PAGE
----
Mr Trump did not have a clear upper hand, but the lingering tension, at least initially, was a victory for the President, who was in danger of being excluded from the competition if one of the great, historically Republican states of The Southeast had defected to Mr. Biden . This was still possible in North Carolina or Georgia, where the number of votes was narrowly divided.
In Georgia, in the greater Atlanta area, there appeared to be a large number of uncounted ballot papers, and those votes were expected to solidly match Mr. Biden. In some rural counties of the state, Mr Biden slightly exceeded the margins of Stacey Abrams, a Democrat who lost a governor race two years ago by about 55,000 votes.
Vote counting was slow in some battlefield states on Tuesday night due to the level of turnout, a backlog of postal ballot papers received in the mail, and scattered problems with processing votes. And every state has handled the counting and approval of its ballots differently.
Ohio, for example, released the results of all of its postal ballot papers after the polls were completed – so the state appears to be leaning toward Mr. Biden until more votes were cast on election day. Similarly, Michigan published its election day in the first few hours after the polls were completed, which made it seem like Mr Trump had a huge advantage in a hotly contested state.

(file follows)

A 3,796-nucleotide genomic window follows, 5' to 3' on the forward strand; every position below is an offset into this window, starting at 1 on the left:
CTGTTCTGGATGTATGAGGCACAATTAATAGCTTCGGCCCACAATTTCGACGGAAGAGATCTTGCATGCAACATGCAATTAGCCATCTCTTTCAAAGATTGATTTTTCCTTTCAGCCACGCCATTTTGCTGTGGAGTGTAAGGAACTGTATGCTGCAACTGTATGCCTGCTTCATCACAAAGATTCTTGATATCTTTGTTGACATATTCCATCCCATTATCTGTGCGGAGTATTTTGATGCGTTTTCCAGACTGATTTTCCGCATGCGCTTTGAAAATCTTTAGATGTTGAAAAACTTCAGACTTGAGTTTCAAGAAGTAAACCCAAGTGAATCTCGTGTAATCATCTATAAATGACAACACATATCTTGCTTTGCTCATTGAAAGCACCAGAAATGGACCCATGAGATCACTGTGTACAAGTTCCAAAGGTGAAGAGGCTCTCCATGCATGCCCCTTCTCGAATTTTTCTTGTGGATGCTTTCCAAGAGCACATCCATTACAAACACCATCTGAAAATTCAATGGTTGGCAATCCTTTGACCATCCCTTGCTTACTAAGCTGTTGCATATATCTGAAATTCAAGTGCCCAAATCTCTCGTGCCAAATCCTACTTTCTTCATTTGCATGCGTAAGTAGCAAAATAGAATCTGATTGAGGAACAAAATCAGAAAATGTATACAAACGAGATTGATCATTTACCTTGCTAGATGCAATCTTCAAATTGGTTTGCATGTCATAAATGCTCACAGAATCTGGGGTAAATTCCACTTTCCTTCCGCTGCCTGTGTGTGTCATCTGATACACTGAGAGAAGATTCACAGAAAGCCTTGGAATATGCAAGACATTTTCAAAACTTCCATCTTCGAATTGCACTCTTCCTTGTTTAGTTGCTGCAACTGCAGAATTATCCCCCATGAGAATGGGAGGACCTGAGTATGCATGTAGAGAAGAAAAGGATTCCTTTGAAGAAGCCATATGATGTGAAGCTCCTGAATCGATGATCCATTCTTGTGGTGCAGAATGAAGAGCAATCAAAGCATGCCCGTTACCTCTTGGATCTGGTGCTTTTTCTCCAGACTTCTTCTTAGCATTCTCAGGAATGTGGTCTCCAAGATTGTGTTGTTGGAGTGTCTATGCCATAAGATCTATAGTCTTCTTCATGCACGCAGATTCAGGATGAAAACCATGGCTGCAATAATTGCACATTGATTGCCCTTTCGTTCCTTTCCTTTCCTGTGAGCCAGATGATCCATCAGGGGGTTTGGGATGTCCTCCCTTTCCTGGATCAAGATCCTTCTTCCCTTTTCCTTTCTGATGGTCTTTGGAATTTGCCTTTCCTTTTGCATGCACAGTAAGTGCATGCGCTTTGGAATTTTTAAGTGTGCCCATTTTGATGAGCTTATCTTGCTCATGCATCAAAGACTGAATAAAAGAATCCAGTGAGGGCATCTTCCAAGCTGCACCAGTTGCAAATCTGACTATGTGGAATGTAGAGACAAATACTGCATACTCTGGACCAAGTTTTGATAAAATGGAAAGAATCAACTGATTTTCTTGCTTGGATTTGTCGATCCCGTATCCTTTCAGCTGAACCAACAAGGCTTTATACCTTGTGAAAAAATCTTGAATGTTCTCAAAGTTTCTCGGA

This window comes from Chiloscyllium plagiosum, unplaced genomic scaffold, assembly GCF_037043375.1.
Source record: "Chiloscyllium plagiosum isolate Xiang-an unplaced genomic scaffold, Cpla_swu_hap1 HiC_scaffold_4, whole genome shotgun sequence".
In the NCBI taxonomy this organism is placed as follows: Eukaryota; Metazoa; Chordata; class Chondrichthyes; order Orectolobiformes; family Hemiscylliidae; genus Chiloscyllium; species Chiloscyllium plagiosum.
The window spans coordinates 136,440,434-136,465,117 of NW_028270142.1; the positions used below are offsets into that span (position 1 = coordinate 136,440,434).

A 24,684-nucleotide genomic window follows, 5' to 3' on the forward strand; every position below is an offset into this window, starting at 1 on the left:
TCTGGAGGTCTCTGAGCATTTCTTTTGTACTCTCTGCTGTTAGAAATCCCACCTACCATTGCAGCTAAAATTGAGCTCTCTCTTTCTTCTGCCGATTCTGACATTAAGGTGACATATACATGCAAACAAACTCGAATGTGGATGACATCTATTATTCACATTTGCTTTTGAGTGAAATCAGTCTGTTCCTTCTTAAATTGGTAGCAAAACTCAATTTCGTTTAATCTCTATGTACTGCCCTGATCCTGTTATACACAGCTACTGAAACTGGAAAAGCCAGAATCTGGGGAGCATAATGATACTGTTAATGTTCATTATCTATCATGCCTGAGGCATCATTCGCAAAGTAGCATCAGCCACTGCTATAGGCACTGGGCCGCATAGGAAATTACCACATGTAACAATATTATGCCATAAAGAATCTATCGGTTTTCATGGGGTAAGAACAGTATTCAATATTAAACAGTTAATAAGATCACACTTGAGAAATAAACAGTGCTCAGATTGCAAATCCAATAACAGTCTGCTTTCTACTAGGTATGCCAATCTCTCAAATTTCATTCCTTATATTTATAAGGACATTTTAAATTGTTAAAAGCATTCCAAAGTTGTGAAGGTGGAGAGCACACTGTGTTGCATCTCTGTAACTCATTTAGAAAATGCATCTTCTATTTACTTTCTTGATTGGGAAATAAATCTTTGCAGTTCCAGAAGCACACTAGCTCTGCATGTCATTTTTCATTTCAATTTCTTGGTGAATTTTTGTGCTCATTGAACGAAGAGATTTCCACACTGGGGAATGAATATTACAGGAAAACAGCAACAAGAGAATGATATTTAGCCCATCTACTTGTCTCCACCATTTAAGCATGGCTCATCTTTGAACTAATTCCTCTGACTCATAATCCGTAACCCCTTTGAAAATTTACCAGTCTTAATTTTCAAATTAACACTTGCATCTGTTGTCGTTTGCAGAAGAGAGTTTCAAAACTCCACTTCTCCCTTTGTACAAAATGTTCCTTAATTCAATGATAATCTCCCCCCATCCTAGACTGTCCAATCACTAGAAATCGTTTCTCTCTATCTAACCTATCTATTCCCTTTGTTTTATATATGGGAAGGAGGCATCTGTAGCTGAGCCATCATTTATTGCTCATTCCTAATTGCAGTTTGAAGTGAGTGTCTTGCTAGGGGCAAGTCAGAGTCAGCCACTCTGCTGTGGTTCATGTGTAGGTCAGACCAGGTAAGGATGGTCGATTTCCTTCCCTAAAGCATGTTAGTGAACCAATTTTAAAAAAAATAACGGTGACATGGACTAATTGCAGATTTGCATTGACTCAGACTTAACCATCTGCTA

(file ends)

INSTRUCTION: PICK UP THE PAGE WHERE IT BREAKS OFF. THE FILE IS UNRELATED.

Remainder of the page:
Much of the uncertainty surrounding the elections arose from the inconsistent or inconsistent state-level policies that were hastily put in place to enable voting in the context of a public health disaster. In a number of states, including Pennsylvania and Michigan, local Republican officials blocked efforts by the Democrats to simplify the counting of ballots cast before election day and increased the possibility of a lengthy count on some of the major battlefields – the very event Mr Trump protested on Wednesday morning.
Democrats feared that, in some cases, a Supreme Court dominated by Conservative judges could ultimately narrow the counting of votes in a way that would support Mr Trump, a possibility the president addressed in his remarks.
Despite fears of a possible collapse of the voting process before election day, there were no prominent reports of technological failures or chaos in the elections, nor any indications of significant unrest in the middle of the evening. The slower-counting states still had the potential for significant uncertainty, but none of the numerous doomsday scenarios related to the logistics of the voting appeared to be materializing.